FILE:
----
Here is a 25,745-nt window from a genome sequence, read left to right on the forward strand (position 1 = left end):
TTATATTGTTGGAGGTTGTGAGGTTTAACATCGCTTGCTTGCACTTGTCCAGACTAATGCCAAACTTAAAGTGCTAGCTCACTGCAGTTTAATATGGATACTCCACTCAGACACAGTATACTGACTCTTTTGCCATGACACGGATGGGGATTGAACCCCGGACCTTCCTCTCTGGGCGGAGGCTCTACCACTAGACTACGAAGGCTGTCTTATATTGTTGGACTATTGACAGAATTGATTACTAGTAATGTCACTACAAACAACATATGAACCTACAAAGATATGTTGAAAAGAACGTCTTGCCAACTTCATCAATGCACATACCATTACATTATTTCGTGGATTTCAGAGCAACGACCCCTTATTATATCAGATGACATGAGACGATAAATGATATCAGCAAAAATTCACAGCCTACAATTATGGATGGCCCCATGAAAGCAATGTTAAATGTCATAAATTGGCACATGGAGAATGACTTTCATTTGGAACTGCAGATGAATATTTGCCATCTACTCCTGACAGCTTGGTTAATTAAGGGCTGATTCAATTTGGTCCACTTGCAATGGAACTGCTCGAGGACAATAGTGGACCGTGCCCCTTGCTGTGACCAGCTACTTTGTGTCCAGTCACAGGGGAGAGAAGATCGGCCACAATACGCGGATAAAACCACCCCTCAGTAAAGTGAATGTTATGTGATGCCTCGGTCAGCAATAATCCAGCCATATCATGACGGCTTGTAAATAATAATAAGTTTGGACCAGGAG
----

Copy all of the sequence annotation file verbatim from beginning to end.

Here is a 25,745-nt window from a genome sequence, read left to right on the forward strand (position 1 = left end):
TTATATTGTTGGAGGTTGTGAGGTTTAACATCGCTTGCTTGCACTTGTCCAGACTAATGCCAAACTTAAAGTGCTAGCTCACTGCAGTTTAATATGGATACTCCACTCAGACACAGTATACTGACTCTTTTGCCATGACACGGATGGGGATTGAACCCCGGACCTTCCTCTCTGGGCGGAGGCTCTACCACTAGACTACGAAGGCTGTCTTATATTGTTGGACTATTGACAGAATTGATTACTAGTAATGTCACTACAAACAACATATGAACCTACAAAGATATGTTGAAAAGAACGTCTTGCCAACTTCATCAATGCACATACCATTACATTATTTCGTGGATTTCAGAGCAACGACCCCTTATTATATCAGATGACATGAGACGATAAATGATATCAGCAAAAATTCACAGCCTACAATTATGGATGGCCCCATGAAAGCAATGTTAAATGTCATAAATTGGCACATGGAGAATGACTTTCATTTGGAACTGCAGATGAATATTTGCCATCTACTCCTGACAGCTTGGTTAATTAAGGGCTGATTCAATTTGGTCCACTTGCAATGGAACTGCTCGAGGACAATAGTGGACCGTGCCCCTTGCTGTGACCAGCTACTTTGTGTCCAGTCACAGGGGAGAGAAGATCGGCCACAATACGCGGATAAAACCACCCCTCAGTAAAGTGAATGTTATGTGATGCCTCGGTCAGCAATAATCCAGCCATATCATGACGGCTTGTAAATAATAATAAGTTTGGACCAGGAG